4. Abstract

    Data from a late spring survey of the northeast Chukchi Sea are used to investigate various aspects of newly ventilated winter water (NVWW). More than 96% of the water sampled on the shelf was NVWW, the saltiest (densest) of which tended to be in the main flow pathways on the shelf. Nearly all of the hydrographic profiles on the shelf displayed a two‐layer structure, with a surface mixed layer and bottom boundary layer separated by a weak density interface (on the order of 0.02 kg/m3). Using a polynya model to drive a one‐dimensional mixing model, it was demonstrated that, on average, the profiles would become completely homogenized within 14–25 hr when subjected to the March and April heat fluxes. A subset of the profiles would become homogenized when subjected to the May heat fluxes. Since the study domain contained numerous leads within the pack ice—many of them refreezing—and since some of the measured profiles were vertically uniform in density, this suggests that NVWW is formed throughout the Chukchi shelf via convection within small openings in the ice. This is consistent with the result that the salinity signals of the NVWW along the central shelf pathway cannot be explained solely by advectionmore »from Bering Strait or via modification within large polynyas. The local convection would be expected to stir nutrients into the water column from the sediments, which explains the high nitrate concentrations observed throughout the shelf. This provides a favorable initial condition for phytoplankton growth on the Chukchi shelf.

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  5. Abstract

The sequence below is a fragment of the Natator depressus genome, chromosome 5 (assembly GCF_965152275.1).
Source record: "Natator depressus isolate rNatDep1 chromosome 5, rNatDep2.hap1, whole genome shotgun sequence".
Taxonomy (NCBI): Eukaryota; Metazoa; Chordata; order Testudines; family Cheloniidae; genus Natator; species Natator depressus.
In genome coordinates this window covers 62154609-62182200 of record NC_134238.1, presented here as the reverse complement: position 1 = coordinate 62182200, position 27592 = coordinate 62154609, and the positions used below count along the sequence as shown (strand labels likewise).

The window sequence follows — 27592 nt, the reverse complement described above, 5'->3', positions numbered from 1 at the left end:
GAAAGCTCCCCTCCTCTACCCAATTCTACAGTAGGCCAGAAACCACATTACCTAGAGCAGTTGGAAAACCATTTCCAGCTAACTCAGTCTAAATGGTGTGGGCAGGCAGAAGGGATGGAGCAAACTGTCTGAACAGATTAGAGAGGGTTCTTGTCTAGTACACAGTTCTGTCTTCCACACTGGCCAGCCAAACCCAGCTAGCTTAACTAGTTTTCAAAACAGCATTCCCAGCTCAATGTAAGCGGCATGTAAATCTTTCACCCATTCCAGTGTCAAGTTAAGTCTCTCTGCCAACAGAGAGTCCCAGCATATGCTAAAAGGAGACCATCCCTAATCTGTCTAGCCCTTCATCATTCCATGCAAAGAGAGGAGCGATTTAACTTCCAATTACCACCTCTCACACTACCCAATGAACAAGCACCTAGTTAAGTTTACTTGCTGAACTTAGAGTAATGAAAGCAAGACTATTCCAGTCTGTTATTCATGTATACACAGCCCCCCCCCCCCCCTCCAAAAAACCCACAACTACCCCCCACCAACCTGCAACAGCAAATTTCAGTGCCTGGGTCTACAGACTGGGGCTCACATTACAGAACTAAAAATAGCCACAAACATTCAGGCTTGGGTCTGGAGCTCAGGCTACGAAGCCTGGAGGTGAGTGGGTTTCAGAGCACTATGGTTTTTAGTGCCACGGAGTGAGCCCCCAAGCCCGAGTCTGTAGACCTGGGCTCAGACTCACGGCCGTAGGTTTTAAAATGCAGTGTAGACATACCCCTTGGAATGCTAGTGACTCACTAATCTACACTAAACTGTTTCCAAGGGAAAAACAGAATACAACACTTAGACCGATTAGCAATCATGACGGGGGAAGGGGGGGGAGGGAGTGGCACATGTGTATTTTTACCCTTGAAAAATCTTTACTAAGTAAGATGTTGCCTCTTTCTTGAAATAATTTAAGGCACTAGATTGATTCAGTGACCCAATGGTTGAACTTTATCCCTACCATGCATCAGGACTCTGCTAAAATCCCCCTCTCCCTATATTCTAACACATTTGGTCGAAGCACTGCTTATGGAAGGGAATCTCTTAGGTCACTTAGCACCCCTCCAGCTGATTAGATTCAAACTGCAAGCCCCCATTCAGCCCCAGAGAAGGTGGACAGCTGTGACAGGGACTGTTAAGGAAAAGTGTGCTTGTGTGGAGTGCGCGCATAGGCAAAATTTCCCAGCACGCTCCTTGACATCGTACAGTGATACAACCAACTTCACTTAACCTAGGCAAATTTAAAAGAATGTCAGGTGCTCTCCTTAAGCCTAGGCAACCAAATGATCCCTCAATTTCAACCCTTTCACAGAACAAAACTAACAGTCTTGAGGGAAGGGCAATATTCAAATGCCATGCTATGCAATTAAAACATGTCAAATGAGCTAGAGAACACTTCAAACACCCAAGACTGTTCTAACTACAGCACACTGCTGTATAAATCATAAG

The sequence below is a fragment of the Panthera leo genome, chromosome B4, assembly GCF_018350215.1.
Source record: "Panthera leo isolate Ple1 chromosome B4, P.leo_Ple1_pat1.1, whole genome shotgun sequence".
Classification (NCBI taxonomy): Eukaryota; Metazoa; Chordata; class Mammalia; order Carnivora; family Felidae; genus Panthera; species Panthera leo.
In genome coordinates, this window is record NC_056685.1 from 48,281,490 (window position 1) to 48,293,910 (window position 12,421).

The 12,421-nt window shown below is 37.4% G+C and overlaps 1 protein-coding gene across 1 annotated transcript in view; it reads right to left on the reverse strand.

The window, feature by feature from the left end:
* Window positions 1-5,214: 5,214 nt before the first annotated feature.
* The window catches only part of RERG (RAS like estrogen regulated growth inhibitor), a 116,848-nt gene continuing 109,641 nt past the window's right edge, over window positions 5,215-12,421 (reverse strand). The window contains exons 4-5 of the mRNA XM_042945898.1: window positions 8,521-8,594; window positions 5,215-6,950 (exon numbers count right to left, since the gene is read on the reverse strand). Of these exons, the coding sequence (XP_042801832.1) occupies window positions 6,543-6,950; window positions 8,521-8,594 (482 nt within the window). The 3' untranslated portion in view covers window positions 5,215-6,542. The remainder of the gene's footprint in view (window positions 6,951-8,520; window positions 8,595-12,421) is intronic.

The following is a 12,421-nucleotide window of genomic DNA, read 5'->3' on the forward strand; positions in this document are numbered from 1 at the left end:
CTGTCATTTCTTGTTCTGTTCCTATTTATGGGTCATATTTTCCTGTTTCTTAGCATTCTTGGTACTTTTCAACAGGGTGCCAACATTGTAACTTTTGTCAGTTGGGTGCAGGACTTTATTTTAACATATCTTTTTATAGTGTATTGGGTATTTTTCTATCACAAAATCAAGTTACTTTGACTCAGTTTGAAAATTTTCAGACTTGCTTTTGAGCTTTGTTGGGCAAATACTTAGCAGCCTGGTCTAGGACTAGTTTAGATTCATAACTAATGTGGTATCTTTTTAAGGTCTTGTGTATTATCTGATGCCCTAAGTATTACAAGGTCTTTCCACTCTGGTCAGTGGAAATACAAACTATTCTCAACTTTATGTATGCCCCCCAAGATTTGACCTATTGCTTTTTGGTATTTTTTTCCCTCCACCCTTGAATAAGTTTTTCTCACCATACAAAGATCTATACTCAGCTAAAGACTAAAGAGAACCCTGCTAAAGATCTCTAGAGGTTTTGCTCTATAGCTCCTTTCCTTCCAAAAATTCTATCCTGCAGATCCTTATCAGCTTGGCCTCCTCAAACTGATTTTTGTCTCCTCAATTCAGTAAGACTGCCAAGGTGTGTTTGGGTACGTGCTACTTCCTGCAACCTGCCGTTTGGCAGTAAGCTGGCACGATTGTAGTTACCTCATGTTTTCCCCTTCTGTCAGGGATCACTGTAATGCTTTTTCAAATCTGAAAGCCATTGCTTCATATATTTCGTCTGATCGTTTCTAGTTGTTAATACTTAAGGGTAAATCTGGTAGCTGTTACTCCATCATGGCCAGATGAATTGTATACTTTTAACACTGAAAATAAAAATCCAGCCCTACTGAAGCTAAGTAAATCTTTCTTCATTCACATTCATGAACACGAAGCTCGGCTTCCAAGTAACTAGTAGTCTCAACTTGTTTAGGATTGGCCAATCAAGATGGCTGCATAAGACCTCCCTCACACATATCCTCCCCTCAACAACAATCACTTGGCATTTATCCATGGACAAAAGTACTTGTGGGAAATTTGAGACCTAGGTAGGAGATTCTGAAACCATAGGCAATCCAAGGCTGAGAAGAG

From late‐summer 2013 to late‐summer 2014, a total of 20 moorings were maintained on the eastern Chukchi Sea shelf as part of five independent field programs. This provided the opportunity to analyze an extensive set of timeseries to obtain a broad view of the mean and seasonally varying hydrography and circulation over the course of the year. Year‐long mean bottom temperatures reflected the presence of the strong coastal circulation pathway, while mean bottom salinities were influenced by polynya/lead activity along the coast. The timing of the warm water appearance in spring/summer is linked to advection along the various flow pathways. The timing of the cold water appearance in fall/winter was not reflective of advection nor related to the time of freeze‐up. Near the latitude of Barrow Canyon, the cold water was accompanied by freshening. A one‐dimensional mixed‐layer model demonstrates that wind mixing, due to synoptic storms, overturns the water column resulting in the appearance of the cold water. The loitering pack ice in the region, together with warm southerly winds, melted ice and provided an intermittent source of fresh water that was mixed to depth according to the model. Farther north, the ambient stratification prohibits wind‐driven overturning, hence themore »cold water arrives from the south. The circulation during the warm and cold months of the year is different in both strength and pattern. Our study highlights the multitude of factors involved in setting the seasonal cycle of hydrography and circulation on the Chukchi shelf.